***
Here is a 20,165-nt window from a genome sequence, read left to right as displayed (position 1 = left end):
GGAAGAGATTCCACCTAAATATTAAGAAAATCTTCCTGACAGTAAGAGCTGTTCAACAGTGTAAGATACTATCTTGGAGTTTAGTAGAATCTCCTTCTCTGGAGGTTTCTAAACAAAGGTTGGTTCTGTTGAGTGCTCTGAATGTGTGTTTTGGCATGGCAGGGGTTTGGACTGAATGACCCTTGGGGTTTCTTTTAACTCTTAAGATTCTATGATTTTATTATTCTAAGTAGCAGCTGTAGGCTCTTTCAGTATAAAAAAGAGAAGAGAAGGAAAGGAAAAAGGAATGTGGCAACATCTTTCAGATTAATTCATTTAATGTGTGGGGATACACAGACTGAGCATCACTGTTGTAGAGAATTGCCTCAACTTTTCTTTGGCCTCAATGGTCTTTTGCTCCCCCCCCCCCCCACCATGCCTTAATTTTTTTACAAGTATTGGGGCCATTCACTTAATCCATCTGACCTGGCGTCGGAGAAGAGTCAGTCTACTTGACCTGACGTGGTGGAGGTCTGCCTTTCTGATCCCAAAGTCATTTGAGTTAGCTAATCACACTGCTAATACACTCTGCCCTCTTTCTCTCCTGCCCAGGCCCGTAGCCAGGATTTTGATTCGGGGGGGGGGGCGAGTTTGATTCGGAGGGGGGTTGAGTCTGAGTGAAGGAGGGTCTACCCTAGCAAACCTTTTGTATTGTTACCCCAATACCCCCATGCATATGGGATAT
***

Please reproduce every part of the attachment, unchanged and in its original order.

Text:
Here is a 20,165-nt window from a genome sequence, read left to right as displayed (position 1 = left end):
GGAAGAGATTCCACCTAAATATTAAGAAAATCTTCCTGACAGTAAGAGCTGTTCAACAGTGTAAGATACTATCTTGGAGTTTAGTAGAATCTCCTTCTCTGGAGGTTTCTAAACAAAGGTTGGTTCTGTTGAGTGCTCTGAATGTGTGTTTTGGCATGGCAGGGGTTTGGACTGAATGACCCTTGGGGTTTCTTTTAACTCTTAAGATTCTATGATTTTATTATTCTAAGTAGCAGCTGTAGGCTCTTTCAGTATAAAAAAGAGAAGAGAAGGAAAGGAAAAAGGAATGTGGCAACATCTTTCAGATTAATTCATTTAATGTGTGGGGATACACAGACTGAGCATCACTGTTGTAGAGAATTGCCTCAACTTTTCTTTGGCCTCAATGGTCTTTTGCTCCCCCCCCCCCCCACCATGCCTTAATTTTTTTACAAGTATTGGGGCCATTCACTTAATCCATCTGACCTGGCGTCGGAGAAGAGTCAGTCTACTTGACCTGACGTGGTGGAGGTCTGCCTTTCTGATCCCAAAGTCATTTGAGTTAGCTAATCACACTGCTAATACACTCTGCCCTCTTTCTCTCCTGCCCAGGCCCGTAGCCAGGATTTTGATTCGGGGGGGGGGGCGAGTTTGATTCGGAGGGGGGTTGAGTCTGAGTGAAGGAGGGTCTACCCTAGCAAACCTTTTGTATTGTTACCCCAATACCCCCATGCATATGGGATAT